PRESSING ON takes physical, material, and intellectual inspiration from Hannah More's An Estimate of the Religion of the Fashionable World: By One of the Laity , London, 1791. Although published anonymously, it was one of the most widely read books of the day.
Hannah More (1745 – 1833) was an abolitionist, poet, social reformer, philanthropist, feminist, writer and a member of the intellectual group “Bluestockings” along with Samuel Johnson. She has been referred to as the “First Victorian”, bridging the 18th and 19th centuries. Hannah helped give the abolition movement a public voice with her writings. Her poem Slavery published in 1788 coincided with the first parliamentary debate on slave trade. She remained active in the anti-slavery movement her entire life. She devoted herself to educating and helping the poor, establishing over sixteen schools.
Her writings and benevolence strongly influenced the public mind and social character of her day. Strictures on the Modern System of Female Education, 1799, contained many pro-feminist overtones. More's life long overriding cause - galvanizing women to act not as domestic ornaments, but as thinking, engaged and responsible beings. More also wrote The Sorrows of Yamba (or The Negro Woman's Lamentation) in 1795. Dying in September of 1833, she lived just long enough to finally see the act abolishing slavery in the British Empire.
Antique sad (weighted) irons presented singly or in multiples evoke the ardor of the domestic labor force. Pages of More's writings are cut, scorched, woven and layered - a jumbled text, pierced with threads, cascading, thickly knotted. The iconic sad irons are a metaphor for the personal histories and demands on labor for pressed garments and linens, to suit class distinctions, societal expectations and the servitude of those pressing.
I have always held an immense respect for my natural surroundings, which has led to the need to observe more intensely in order to see more clearly. I am intrigued with the movement of a day’s light across a natural surface and being able to capture a moment in time. As powerful and alluring as I find landscape to be, I have become increasingly captivated with the idea of taking my landscapes into their own light, creating new spaces based upon what I’ve experienced and transforming this knowledge of natural form into places never before seen. Incorporating color not necessarily found in nature heightens the intensity of the original impression. The transcendence of color from the expected to the unexpected has led to questioning the surfaces on which I paint. The flat, illusional compositions have evolved into tearing of the surface and the creation of actual spaces within and around my work. The collages present challenges and bring new experiences concerning space, which allow for a freer interpretation of color and implications of highlights and shadows upon form. Colors can fluctuate from vibrant and pulsating to those that are calm and subdued, to further evoke an emotional response. Exploration through paintings and collages that abstract from nature, continue to open new possibilities for connecting color with space.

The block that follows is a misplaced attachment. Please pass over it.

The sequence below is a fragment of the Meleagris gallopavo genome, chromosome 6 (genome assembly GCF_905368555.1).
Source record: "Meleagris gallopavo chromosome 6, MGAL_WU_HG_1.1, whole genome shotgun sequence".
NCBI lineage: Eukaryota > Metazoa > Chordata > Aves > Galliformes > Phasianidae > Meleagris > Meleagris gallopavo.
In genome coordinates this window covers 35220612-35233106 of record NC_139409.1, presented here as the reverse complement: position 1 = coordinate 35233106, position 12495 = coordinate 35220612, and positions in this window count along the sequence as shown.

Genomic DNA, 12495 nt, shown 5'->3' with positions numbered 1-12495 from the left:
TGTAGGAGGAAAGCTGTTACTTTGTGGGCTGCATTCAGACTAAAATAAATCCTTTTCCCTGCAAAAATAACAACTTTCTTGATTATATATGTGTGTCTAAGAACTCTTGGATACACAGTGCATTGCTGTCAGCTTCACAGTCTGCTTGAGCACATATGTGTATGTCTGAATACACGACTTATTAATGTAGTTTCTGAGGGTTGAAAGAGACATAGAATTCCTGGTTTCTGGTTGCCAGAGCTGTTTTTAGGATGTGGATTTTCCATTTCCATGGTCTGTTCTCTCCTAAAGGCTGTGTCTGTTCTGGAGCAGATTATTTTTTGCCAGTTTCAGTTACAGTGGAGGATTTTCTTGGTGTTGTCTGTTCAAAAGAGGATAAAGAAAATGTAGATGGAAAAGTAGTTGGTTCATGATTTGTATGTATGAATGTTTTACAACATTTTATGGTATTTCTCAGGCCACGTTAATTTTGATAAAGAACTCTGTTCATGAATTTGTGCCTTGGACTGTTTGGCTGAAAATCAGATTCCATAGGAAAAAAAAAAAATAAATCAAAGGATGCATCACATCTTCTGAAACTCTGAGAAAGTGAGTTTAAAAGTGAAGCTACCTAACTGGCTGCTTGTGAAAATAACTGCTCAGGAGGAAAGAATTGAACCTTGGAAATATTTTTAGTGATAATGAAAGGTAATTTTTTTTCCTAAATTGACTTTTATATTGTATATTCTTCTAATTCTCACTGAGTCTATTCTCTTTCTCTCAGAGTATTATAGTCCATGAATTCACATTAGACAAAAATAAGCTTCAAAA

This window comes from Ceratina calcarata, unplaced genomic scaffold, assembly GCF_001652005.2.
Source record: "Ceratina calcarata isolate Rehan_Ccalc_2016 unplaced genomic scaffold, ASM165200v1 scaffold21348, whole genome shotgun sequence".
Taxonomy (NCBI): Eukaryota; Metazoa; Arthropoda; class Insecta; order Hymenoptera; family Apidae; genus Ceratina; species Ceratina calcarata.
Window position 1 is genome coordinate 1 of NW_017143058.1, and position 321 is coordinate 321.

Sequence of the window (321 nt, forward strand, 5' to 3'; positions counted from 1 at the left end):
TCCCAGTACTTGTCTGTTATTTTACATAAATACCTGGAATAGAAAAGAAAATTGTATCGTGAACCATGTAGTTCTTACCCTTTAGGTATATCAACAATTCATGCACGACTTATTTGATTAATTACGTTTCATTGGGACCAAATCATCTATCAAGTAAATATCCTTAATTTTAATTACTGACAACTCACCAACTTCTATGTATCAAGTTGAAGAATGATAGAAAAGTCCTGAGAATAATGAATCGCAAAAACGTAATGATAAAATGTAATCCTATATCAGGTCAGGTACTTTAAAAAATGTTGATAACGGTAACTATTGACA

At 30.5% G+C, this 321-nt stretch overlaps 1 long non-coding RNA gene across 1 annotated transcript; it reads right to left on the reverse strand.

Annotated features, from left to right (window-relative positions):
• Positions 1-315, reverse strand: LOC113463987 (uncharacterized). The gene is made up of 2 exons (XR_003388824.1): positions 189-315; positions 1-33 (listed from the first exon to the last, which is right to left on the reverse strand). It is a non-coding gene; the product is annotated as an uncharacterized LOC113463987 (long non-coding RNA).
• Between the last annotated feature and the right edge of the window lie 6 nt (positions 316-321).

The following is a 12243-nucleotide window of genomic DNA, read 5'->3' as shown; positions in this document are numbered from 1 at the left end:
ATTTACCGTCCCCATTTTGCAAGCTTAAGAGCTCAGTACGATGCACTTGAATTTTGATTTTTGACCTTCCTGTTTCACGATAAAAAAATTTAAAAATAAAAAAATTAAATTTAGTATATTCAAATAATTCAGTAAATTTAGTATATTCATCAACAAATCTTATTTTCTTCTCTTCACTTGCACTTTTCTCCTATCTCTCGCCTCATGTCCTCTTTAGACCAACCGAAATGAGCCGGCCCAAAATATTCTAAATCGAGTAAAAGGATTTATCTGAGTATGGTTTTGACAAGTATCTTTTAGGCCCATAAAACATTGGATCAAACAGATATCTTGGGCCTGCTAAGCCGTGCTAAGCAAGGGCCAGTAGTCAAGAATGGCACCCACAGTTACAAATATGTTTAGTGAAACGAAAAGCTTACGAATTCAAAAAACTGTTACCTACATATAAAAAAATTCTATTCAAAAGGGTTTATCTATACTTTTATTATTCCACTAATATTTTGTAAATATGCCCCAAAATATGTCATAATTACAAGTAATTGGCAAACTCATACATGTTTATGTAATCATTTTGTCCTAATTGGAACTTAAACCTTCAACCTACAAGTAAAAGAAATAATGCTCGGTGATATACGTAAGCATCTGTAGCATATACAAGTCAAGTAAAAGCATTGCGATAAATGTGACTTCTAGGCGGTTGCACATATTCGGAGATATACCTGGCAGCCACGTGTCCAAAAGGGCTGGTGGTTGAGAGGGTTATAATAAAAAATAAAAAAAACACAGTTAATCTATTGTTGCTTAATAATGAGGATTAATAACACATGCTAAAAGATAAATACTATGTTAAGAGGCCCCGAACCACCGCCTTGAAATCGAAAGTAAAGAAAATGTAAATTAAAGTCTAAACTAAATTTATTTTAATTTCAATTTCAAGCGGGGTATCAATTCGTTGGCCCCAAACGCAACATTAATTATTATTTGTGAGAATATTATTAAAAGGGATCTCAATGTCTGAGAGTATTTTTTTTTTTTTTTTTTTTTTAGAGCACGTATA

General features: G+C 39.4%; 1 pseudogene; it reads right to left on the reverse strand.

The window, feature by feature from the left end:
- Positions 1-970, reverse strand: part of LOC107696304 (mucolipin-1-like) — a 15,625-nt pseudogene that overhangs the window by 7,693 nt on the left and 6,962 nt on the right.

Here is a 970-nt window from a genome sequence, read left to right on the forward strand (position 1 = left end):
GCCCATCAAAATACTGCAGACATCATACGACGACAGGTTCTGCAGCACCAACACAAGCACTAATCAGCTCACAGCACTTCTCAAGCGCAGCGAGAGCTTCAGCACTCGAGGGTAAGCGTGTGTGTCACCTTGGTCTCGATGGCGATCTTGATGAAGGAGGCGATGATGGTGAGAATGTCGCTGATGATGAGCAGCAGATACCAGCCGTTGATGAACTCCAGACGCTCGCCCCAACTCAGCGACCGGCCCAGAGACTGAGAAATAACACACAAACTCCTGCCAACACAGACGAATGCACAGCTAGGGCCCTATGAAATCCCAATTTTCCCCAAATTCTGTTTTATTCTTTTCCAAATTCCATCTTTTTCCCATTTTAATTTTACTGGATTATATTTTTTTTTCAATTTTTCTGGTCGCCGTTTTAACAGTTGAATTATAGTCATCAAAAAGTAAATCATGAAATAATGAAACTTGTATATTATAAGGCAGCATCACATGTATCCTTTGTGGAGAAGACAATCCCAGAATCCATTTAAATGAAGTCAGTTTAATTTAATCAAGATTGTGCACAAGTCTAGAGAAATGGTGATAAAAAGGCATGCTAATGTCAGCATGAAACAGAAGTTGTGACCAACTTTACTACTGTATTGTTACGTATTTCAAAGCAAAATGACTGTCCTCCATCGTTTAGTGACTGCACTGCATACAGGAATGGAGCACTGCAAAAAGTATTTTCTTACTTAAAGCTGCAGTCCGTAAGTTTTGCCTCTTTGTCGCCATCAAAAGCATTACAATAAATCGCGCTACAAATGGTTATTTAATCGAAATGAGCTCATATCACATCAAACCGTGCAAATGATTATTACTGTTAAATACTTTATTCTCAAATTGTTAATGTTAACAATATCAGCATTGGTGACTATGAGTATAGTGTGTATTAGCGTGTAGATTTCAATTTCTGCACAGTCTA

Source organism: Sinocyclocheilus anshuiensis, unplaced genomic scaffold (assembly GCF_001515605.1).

I work intuitively looking for a poetry of form and seek some sort of intrinsic truth within this. A material, a reoccurring thought, a statement or a current event takes hold of me and becomes the catalyst for work. As a sculptor I am drawn to contrast, contradictions, the tangible and intangible, the transparent and opaque, lightness and weight, an idea and object. I am attracted to the inherent aesthetics of certain materials (stones, clay, silk, sticks, wire, screen, paper, etc.) and embrace and contradict its associations to tell another tale.
This piece is made of vintage white silk that my mother had from the 1950’s and I have stored it away for years and have loved how sheer and transparent it is and how it has turned ivory-colored with time. It wasn’t until recently that the idea for this sculpture came to mind. The large smooth river stones are found objects. I made as many stitched stones as this old scrap silk fabric would allow. There are twelve in all, and when piled together the piece measures approximately 18 x 18 x 12 inches. The contradiction and intrinsic quality of the material have enveloped me and I am sad that I cannot make 100 of them and fill a room. I have searched for similar fabric and there is no replicating it. A portion of this piece was recently curated in a large invitational group exhibition at Central Bookings Gallery in NYC.